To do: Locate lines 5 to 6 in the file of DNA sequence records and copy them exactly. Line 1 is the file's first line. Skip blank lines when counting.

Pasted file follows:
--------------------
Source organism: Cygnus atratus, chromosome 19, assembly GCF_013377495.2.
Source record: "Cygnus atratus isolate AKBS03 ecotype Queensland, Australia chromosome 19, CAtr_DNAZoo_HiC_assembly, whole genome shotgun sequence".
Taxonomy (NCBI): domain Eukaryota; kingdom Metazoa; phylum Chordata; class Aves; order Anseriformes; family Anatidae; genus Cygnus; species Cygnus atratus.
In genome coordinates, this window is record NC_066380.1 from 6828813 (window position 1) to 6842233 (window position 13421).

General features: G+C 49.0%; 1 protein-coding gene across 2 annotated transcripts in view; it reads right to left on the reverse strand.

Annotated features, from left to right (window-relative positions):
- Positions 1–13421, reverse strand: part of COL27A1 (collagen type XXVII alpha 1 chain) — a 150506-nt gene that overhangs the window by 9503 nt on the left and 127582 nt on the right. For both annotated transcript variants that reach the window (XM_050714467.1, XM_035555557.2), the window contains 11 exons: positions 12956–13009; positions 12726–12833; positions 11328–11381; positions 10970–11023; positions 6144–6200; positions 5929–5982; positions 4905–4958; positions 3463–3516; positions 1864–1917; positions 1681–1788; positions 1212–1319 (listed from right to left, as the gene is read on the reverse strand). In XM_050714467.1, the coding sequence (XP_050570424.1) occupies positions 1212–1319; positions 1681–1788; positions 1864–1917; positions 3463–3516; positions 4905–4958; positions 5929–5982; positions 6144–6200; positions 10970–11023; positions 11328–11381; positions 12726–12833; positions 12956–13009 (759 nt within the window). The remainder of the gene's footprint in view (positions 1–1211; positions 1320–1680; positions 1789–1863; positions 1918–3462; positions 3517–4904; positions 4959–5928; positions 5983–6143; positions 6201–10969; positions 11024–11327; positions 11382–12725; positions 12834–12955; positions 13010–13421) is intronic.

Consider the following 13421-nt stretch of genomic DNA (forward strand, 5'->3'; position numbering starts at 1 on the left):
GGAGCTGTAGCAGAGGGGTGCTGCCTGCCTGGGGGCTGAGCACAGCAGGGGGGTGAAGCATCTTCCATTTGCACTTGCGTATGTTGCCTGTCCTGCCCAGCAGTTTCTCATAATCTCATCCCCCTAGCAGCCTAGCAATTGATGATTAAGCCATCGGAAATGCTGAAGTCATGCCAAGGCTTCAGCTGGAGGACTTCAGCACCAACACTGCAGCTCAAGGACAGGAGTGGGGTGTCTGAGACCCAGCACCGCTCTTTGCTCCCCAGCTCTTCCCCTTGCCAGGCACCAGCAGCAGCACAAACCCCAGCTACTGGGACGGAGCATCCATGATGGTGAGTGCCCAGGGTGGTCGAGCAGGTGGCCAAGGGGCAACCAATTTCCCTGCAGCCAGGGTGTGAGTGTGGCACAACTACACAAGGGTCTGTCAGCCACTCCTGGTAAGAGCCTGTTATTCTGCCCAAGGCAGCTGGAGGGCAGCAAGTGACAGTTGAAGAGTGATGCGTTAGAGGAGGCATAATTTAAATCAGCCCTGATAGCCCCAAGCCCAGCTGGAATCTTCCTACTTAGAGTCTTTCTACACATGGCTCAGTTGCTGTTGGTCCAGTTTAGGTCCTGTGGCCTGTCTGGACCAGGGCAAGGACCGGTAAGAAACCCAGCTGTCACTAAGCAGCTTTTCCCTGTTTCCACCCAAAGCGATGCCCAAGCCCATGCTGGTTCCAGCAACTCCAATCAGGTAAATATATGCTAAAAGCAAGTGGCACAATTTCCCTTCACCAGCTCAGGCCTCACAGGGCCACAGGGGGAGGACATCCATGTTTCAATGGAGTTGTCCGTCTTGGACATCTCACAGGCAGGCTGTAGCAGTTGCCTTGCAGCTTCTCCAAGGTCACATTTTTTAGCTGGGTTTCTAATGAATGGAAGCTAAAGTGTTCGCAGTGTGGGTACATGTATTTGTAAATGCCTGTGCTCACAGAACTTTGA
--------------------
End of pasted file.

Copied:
General features: G+C 49.0%; 1 protein-coding gene across 2 annotated transcripts in view; it reads right to left on the reverse strand.

Annotated features, from left to right (window-relative positions):